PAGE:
From the Cover…

.. epigraph:: “Townsend has written an excellent book that someone needed to write for the modern physics textbook market. He has given it the same care that he gave to his excellent quantum mechanics book.” -- Jeff Dunham, Middlebury College .. epigraph:: “When I read this book I immediately adopted it for my sophomore modern physics class. This is the best introduction to quantum mechanics available.” -- B. Paul Padley, Rice University

Abstract

A new class of observables is introduced which aims to characterize the superstructure of an event, that is, features, such as color flow, which are not determined by the jet four-momenta alone. Traditionally, an event is described as having jets which are independent objects; each jet has some energy, size, and possible substructure such as subjets or heavy flavor content. This description discards information connecting the jets to each other, which can be used to determine if the jets came from decay of a color- singlet object, or if they were initiated by quarks or gluons. An example superstructure variable, pull, is presented as a simple handle on color flow. It can be used on an event-by-event basis as a tool for distinguishing previously irreducible backgrounds at the Tevatron and the LHC.

Abstract

Absorption enhancement in thin metal-backed solar cells caused by dipole scatterers embedded in the absorbing layer is studied using a semi-analytical approach. The method accounts for changes in the radiation rate produced by layers above and below the dipole, and treats incoherently the subsequent scattering of light in guided modes from other dipoles. We find large absorption enhancements for strongly coupled dipoles, exceeding the ergodic limit in some configurations involving lossless dipoles. An antireflection-coated 100-nm layer of a-Si:H on Ag absorbs up to 87% of incident above-gap light. Thin layers of both strong and weak absorbers show similar strongly enhanced absorption.

Recent Publications

Student authorFaculty author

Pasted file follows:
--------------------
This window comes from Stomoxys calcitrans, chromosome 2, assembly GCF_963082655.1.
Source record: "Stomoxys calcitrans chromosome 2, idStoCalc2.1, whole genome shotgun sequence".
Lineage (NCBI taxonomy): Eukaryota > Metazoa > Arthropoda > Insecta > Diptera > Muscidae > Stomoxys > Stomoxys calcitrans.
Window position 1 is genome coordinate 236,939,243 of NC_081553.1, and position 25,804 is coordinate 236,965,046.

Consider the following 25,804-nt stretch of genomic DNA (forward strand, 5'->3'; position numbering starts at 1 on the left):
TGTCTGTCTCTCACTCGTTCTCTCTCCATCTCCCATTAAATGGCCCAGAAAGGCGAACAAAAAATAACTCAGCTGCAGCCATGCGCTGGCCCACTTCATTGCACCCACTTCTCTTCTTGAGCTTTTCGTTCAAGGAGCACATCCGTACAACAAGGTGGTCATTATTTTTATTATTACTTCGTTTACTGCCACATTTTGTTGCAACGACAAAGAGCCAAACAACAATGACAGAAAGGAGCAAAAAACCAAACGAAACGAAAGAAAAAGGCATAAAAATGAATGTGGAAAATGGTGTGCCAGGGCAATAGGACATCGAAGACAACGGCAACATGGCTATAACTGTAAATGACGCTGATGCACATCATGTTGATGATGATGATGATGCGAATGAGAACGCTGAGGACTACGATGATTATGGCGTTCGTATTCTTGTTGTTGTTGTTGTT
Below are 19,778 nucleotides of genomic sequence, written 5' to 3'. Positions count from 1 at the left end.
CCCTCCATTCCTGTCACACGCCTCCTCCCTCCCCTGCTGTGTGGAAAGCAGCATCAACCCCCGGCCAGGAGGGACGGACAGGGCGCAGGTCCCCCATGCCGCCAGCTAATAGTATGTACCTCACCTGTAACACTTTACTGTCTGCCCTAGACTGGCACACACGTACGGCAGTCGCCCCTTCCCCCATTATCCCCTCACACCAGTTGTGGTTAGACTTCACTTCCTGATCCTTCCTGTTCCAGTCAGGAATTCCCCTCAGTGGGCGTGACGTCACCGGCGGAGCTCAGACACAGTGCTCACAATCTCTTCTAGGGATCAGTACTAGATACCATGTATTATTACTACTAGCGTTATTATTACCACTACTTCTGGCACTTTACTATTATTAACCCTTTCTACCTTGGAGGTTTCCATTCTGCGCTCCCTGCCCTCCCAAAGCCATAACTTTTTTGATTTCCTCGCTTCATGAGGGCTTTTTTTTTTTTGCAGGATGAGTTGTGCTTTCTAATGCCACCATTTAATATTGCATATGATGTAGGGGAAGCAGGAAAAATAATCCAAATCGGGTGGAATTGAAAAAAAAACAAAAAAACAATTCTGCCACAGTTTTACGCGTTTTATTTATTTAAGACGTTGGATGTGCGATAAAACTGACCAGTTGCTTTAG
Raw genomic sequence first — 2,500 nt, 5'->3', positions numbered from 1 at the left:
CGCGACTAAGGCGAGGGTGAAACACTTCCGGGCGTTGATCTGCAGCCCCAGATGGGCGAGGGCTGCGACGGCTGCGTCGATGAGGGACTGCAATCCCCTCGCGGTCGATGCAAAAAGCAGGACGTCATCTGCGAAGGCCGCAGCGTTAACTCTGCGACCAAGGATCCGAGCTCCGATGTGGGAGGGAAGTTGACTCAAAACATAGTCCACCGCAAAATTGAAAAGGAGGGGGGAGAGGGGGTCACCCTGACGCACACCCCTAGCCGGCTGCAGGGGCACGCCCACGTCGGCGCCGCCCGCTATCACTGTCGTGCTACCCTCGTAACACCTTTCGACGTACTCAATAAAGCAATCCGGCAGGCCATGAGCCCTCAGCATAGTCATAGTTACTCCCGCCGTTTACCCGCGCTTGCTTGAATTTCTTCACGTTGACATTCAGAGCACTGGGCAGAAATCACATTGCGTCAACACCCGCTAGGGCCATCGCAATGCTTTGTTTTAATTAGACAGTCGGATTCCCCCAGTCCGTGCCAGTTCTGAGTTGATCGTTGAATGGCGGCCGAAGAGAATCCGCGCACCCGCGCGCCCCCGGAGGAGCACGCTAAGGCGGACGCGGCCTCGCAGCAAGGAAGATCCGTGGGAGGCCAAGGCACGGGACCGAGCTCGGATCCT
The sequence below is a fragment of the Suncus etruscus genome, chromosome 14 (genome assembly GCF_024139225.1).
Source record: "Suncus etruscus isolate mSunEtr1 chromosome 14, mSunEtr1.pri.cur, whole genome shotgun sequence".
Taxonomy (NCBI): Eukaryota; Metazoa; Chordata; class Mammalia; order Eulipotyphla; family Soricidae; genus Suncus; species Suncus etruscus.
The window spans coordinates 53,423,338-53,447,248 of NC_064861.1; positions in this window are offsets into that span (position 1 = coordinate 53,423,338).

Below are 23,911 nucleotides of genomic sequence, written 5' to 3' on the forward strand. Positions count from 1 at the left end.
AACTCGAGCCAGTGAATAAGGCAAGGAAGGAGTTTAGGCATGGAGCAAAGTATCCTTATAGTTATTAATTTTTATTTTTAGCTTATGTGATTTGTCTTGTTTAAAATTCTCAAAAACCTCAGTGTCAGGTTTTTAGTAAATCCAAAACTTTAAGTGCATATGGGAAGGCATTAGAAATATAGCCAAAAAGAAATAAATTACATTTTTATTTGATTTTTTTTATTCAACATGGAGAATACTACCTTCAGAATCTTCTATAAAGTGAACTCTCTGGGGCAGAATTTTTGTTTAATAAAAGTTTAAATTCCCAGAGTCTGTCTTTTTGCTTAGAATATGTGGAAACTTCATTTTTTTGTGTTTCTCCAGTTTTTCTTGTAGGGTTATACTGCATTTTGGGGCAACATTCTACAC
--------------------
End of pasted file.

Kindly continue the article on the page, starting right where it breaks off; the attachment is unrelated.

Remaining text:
61. L. M. Belova, James C. Eckert, J. J. L. Mulders, C. Christophersen, E. D. Dahlberg, and A. Riazanova Rapid electron beam assisted patterning of pure cobalt at elevated temperatures via seeded growth Nanotechnology 22 (2011) 145305. Andrew P. Higginbotham, Andrew J. Bernoff, Aaron M. Guillen, Thomas D. Donnelly, and Nathan Jones Evidence of the harmonic Faraday instability in ultrasonic atomization experiments with a deep, inviscid fluid Journal of the Acoustical Society of America 130 (2011) 2694-2699. Jason Gallicchio and Matthew D Schwartz Quark and Gluon Tagging at the LHC Physical Review Letters 107 (2011) 172001. Andrew P. Higginbotham, Thomas D. Donnelly, Shenda M. Baker, and Ian K. Wright Generation of Nanoparticles of Controlled Size Using Ultrasonic Piezoelectric Oscillators in Solution ACS Applied Materials and Interfaces 2 (2010) 2360-2364. Thomas Helliwell Special Relativity University Science Books, Sausalito, 2010. John S. Townsend Quantum Physics: a Fundamental Approach to Modern Physics University Science Books, Sausalito, 2010. Jason Gallicchio and Matthew D. Schwartz Seeing in Color: Jet Superstructure Physical Review Letters 105 (2010) 022001. Peter N. Saeta, Harry A. Atwater, Vivian E. Ferry, Jeremy N. Munday, and Domenico Pacifici How much can guided modes enhance absorption in thin solar cells? Optics Express 17 (2009) 20975-20990. J. Parker, David W. Mar, Joshua R. Puzey, John H. Hankinson, Kevin P. Byram, C. Lee, Michael K. Mayeda, Richard C. Haskell, Qimin Yang, S. Greenfield, and R. Epstein Thermal links for the implementation of an optical refrigerator Journal of Applied Physics 105 (2009) 013116. Andrew P. Higginbotham, Octavi E. Semonin, Sandra A. Bruce, Clarence W. Chan, David A. Mann, M. Maurer, W. Bang, I. V. Churina, J. Osterholz, I. Kim, T. Ditmire, and Thomas D. Donnelly Generation of Mie size microdroplet aerosols with applications in laser-driven fusion experiments Review of Scientific Instruments 80 (2009) 063503.